Cable modem subscriptions jumped almost 178 percent in 2000 to 7.2 million while equipment revenue grew 122 percent, according to International Data Corp. (IDC), which forecasts the number of subscribers to increase more than eight times to 57.5 million by 2005.
IDC’s “Worldwide Cable Modem Equipment and Services Market Analysis and Forecast, 2000-2005,” found that in 2000, the number of U.S. cable modem subscribers grew 171 percent to 3.8 million — more than three times as many as any other region and representing 53 percent of the worldwide market.
However, during the next few years IDC predicts cable modems will begin to lose ground to DSL, and the U.S. share of worldwide subscribers will fall to 36 percent.
“Work-at-home employees and power Internet users sparked demand for cable modems in the residential market,” said Amy Harris, program manager with IDC’s Broadband Markets and Technologies program. “Future growth will be driven by the prevalence of image-rich and video-rich applications on the Internet.”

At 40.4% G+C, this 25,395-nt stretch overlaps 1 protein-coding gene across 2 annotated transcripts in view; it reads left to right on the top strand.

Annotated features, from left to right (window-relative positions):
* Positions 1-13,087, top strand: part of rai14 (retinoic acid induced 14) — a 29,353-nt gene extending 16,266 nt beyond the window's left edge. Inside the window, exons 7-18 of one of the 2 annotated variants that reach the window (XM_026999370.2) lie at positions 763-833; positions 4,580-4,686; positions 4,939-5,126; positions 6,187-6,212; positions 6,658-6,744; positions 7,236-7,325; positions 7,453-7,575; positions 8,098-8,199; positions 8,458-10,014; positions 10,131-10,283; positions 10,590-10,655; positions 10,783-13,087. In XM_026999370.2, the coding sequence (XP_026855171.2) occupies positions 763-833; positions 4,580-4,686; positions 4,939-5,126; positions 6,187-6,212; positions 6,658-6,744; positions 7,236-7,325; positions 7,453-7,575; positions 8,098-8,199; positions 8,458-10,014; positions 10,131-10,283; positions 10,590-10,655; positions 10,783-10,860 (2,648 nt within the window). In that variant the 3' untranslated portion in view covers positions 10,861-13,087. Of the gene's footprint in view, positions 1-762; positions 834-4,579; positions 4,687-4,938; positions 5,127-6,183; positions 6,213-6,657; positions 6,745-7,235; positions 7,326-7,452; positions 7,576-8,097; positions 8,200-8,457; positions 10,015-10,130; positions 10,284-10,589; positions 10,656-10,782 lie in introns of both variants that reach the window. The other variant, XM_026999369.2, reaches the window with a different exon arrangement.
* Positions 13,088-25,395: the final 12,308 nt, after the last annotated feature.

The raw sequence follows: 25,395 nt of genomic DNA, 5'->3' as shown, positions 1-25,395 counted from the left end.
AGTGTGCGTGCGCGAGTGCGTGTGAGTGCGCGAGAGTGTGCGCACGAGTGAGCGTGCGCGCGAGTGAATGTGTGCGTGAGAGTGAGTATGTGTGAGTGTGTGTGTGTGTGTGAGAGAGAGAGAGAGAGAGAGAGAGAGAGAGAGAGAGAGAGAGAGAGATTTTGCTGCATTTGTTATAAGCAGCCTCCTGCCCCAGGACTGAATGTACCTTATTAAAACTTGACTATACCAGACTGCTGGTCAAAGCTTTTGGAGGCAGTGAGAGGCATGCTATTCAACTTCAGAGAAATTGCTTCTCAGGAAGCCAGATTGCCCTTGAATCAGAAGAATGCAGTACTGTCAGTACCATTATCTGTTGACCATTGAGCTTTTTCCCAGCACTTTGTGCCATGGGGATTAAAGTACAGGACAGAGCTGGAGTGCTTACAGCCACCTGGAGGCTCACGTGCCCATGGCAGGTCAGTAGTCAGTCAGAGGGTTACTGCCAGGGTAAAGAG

Cable modem use in Western Europe will significantly pick up. From 1 million in 2000, Western European cable modem subscriptions will soar to almost 17.7 million in 2005. During this time, Western Europe’s share of worldwide subscribers will soar from 14 percent to 31 percent.
“Industry consolidation and the increasing availability of broadband content are driving the rollout of cable modems in Western Europe,” Harris said.
Despite the growth expected in the worldwide subscription base, IDC believes cable modem manufacturers will have to confront a number of issues, including scaling problems, installation and provisioning challenges, and challenges from other broadband technologies.
“To attract and retain customers, cable modem services must be reliable, the installation process must be fast and easy, and pricing must be compelling and competitive with other broadband services pricing,” said Brad Baldwin, director of IDC’s Broadband Markets and Technologies research.
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